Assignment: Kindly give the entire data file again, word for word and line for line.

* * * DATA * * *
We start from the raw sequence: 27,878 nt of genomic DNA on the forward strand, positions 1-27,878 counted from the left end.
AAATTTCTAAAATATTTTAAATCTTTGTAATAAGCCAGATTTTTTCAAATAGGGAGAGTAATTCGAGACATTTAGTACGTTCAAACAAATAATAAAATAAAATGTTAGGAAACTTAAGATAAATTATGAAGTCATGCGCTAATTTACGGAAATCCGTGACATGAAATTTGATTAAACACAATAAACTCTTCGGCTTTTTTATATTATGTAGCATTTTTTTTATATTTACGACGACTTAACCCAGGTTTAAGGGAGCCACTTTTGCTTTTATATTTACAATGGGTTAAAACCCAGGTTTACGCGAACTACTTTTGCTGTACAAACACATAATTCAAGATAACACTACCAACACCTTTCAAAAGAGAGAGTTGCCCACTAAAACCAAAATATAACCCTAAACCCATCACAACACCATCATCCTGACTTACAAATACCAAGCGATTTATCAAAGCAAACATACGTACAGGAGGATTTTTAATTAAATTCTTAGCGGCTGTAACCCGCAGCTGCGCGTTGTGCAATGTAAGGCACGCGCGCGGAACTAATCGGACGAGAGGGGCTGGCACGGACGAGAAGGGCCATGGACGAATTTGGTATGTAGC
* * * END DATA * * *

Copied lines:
We start from the raw sequence: 27,878 nt of genomic DNA on the forward strand, positions 1-27,878 counted from the left end.
AAATTTCTAAAATATTTTAAATCTTTGTAATAAGCCAGATTTTTTCAAATAGGGAGAGTAATTCGAGACATTTAGTACGTTCAAACAAATAATAAAATAAAATGTTAGGAAACTTAAGATAAATTATGAAGTCATGCGCTAATTTACGGAAATCCGTGACATGAAATTTGATTAAACACAATAAACTCTTCGGCTTTTTTATATTATGTAGCATTTTTTTTATATTTACGACGACTTAACCCAGGTTTAAGGGAGCCACTTTTGCTTTTATATTTACAATGGGTTAAAACCCAGGTTTACGCGAACTACTTTTGCTGTACAAACACATAATTCAAGATAACACTACCAACACCTTTCAAAAGAGAGAGTTGCCCACTAAAACCAAAATATAACCCTAAACCCATCACAACACCATCATCCTGACTTACAAATACCAAGCGATTTATCAAAGCAAACATACGTACAGGAGGATTTTTAATTAAATTCTTAGCGGCTGTAACCCGCAGCTGCGCGTTGTGCAATGTAAGGCACGCGCGCGGAACTAATCGGACGAGAGGGGCTGGCACGGACGAGAAGGGCCATGGACGAATTTGGTATGTAGC